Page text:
The Max Planck Institute for Chemical Energy Conversion is a pioneering institute, but has already made an impact in the world of chemical research. What began as an independent department of the Max-Planck-Institut für Kohlenforschung, has grown in just a few years into an independent institute with its own research focus:
In 2017, Prof. Serena DeBeer, former research group leader at MPI CEC, was appointed Director, and since heads the Department of Inorganic Spectroscopy. In the same year, Prof. Frank Neese took over the post of Director at the neighboring institute (MPI für Kohlenforschung).
In September 2017, the "ground-breaking ceremony" for the first new building on campus took place. Also in September, Prof. Walter Leitner was appointed Director of the Department of Molecular Catalysis.
In 2013, an architectural competition for the extension of the institute began and an experimental photovoltaic system was installed on the institute's roof.
For the second time, the MPI CEC received the Max Planck Society's Trainee Award in 2015, for the particularly innovative training concept and the dedicated trainers. In the same year, the institute was able to secure funding for the establishment of a new International Max Planck Research School: IMPRS-RECHARGE.
In 2008, we were looking back on 50 years of research at the "Kahlenberg". Following the retirement of Prof. Wieghardt in August 2010, Prof. Frank Neese was appointed Director of the MPI for Bioinorganic Chemistry and scientific member of the Max Planck Society in July 2011. In October, Prof. Robert Schlögl joined the institute as provisional head of the MPI for Bioinorganic Chemistry.
In 2012, the President of the Max Planck Society announced the launch of the excellent research work of the Max Planck Institute for Chemical Energy Conversion at the annual meeting of the Max Planck Society.
Prof. Dr. Wolfgang Lubitz was appointed Director of the institute and accepted as a scientific member of the Max Planck Society. His research focused on biophysical chemistry and the spectroscopy of metal proteins. Three years later, in 2003, the institute was reoriented and renamed as MPI for Bioinorganic Chemistry.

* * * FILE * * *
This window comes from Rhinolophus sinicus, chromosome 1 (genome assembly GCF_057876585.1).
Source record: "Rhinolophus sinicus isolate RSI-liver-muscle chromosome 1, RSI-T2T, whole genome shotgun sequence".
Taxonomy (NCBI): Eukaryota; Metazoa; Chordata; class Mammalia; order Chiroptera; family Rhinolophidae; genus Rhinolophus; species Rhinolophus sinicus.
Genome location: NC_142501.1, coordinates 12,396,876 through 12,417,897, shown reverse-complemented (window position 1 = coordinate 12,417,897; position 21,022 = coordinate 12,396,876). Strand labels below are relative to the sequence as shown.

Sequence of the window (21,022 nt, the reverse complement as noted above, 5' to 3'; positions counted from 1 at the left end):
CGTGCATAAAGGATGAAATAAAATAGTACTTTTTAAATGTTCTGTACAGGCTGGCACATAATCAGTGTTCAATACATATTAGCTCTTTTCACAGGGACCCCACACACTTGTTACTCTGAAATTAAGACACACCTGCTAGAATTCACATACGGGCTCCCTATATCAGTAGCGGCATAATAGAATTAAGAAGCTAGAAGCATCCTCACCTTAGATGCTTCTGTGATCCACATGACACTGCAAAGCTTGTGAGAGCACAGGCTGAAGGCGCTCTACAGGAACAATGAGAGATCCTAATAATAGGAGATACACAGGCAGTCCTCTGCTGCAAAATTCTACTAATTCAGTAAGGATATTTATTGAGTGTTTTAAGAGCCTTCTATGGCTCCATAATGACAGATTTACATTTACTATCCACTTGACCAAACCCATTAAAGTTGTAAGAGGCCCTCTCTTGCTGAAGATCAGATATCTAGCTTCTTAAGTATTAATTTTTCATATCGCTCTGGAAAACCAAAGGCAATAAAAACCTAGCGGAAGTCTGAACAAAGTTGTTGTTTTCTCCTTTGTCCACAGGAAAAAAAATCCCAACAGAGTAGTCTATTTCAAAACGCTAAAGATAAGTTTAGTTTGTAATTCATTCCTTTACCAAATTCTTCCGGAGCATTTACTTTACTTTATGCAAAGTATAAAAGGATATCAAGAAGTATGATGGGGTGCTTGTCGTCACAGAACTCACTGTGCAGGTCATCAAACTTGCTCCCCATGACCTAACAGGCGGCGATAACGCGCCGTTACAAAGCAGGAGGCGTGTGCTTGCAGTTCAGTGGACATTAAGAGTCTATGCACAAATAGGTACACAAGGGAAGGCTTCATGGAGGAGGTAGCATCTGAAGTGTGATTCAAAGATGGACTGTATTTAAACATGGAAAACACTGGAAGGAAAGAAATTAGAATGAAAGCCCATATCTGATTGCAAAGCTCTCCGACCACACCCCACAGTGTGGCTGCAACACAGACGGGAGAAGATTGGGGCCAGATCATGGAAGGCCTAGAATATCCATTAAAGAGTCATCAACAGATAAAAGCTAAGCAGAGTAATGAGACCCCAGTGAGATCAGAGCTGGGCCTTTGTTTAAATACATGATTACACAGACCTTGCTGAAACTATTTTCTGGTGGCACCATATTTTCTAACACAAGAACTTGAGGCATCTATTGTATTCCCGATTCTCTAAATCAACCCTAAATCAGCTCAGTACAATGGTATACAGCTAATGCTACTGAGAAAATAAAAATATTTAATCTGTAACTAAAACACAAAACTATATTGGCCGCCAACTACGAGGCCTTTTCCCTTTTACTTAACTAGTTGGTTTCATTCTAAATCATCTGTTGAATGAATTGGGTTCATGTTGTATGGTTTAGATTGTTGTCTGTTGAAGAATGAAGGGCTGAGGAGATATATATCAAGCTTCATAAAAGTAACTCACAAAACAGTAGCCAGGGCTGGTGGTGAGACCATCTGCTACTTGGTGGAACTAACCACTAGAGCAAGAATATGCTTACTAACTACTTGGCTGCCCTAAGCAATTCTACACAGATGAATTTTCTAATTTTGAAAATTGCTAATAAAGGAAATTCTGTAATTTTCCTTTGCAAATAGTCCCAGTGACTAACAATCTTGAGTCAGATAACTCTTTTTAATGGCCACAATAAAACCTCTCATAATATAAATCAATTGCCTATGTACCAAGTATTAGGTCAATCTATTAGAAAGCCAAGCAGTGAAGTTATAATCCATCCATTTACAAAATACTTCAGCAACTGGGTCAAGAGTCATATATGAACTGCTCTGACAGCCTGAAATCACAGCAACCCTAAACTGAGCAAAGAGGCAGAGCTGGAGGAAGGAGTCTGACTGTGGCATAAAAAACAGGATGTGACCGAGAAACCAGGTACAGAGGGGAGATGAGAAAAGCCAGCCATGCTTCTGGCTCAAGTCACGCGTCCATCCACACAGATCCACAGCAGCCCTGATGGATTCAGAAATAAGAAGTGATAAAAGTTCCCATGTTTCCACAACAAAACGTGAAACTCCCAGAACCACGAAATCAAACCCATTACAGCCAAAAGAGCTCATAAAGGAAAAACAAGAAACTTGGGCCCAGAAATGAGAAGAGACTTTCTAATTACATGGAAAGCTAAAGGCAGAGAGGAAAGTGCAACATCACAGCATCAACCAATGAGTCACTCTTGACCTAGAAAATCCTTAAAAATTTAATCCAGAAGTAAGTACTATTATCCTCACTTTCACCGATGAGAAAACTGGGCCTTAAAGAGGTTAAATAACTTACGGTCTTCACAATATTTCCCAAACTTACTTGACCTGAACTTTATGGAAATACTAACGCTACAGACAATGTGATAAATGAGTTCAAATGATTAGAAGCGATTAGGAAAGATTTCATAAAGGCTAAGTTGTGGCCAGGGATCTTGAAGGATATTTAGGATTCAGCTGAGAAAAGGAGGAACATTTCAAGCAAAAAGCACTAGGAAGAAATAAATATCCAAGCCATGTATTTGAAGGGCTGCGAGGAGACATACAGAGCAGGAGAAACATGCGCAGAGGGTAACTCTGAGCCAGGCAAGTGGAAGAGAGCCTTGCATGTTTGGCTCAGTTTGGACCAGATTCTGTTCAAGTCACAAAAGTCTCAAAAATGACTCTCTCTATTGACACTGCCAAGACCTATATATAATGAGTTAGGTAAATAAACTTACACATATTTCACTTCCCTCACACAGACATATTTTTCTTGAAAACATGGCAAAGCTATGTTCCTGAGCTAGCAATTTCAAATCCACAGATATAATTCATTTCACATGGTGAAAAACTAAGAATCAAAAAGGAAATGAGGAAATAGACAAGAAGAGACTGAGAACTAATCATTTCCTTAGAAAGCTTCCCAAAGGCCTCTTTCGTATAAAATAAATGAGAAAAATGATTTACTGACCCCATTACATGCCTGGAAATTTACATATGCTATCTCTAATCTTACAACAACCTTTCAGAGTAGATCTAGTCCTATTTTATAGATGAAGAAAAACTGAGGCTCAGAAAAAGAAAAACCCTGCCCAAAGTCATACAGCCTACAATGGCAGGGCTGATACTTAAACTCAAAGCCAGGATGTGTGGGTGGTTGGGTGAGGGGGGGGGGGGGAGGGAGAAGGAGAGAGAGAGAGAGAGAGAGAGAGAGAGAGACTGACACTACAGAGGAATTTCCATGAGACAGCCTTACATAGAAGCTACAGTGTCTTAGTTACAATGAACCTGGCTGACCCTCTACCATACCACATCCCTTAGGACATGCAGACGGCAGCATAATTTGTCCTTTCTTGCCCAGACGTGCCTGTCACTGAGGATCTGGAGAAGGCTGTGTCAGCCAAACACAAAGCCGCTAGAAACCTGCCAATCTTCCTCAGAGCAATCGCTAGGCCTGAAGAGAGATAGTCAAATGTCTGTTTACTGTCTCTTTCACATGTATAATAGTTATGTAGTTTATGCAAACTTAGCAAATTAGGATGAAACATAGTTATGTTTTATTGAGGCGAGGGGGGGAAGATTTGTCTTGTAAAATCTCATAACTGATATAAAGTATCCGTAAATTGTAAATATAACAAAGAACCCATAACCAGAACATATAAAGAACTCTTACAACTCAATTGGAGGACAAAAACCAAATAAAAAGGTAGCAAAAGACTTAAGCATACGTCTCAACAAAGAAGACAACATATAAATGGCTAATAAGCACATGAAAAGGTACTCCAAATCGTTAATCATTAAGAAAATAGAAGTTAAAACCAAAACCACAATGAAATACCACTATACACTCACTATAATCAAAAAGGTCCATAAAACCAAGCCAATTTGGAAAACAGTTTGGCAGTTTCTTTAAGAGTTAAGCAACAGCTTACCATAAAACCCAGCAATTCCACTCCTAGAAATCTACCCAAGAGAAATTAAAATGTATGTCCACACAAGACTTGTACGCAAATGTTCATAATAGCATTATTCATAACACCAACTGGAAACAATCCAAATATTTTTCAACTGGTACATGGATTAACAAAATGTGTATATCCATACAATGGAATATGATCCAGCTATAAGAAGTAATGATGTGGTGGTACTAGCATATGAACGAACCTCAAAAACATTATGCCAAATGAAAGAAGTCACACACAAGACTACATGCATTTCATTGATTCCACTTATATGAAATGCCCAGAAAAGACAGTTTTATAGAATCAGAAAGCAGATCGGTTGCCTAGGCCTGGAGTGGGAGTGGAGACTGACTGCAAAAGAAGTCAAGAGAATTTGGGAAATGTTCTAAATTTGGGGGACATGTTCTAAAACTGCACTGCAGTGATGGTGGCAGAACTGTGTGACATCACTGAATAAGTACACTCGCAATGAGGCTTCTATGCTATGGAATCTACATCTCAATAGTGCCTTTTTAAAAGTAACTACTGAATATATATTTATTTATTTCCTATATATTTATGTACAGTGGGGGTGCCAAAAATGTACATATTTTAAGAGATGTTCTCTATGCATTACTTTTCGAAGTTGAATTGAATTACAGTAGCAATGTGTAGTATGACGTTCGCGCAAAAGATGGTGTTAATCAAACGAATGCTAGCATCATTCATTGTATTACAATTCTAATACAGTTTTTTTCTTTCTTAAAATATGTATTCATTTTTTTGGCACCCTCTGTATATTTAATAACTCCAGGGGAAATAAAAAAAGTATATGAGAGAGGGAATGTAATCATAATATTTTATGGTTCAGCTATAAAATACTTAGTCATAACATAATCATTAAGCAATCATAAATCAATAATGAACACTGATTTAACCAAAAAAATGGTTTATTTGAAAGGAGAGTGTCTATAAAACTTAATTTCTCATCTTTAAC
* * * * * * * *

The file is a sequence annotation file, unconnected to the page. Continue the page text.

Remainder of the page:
The Ernst Haage Foundation was established in 2006. Since then, the foundation annually honors outstanding achievements of young scientists and trainees with the Ernst Haage Award.
In May 1981, the Institute for Radiation Chemistry at the Max-Planck-Institut für Kohlenforschung became the independent Max Planck Institute for Radiation Chemistry. To mark the 25th anniversary of the research facility and to create a vision for the energy revolution, a system for energy recovery from exhaust air was installed and commissioned at the institute in 1983.
In 1995, the annual award and lecture series "Frontiers in Biological Chemistry" (today Frontiers in Chemical Energy Conversion) was established.
In 1970, Prof. Dr. Dietrich Schulte-Frohlinde was appointed scientific member of the Max Planck Society and managing Director of the department. In addition, Prof. Polansky followed the call as Director. In 1973, the department was reorganized and renamed to "Institute for Radiation Chemistry at the Max-Planck-Institut für Kohleforschung".
In 1976, Prof. Dr. Kurt Schaffner joined the institute as a scientific member of the Max Planck Society and Director.
In 1957, Prof. Dr. Günther O. Schenck was appointed Founding Director of the Independent Department of Radiation Chemistry of the MPI für Kohlenforschung and scientific member of the Max Planck Society. One year later, the Independent Department of Radiation Chemistry of the MPI für Kohlenforschung was founded. In 1963, the construction of the institute building began, which was inaugurated two years later.
In 1968, Prof. Schenck was released as Director due to a serious illness. Prof. G. Wilke, Deputy Director of the MPI für Kohlenforschung, temporarily took over the official duties.
The Max Planck Society then appointed Prof. Dr. Oskar E. Polansky as a scientific member of the society. He conducted research in the Independent Department of Radiation Chemistry as group leader in the field of organic photochemistry and theoretical chemistry.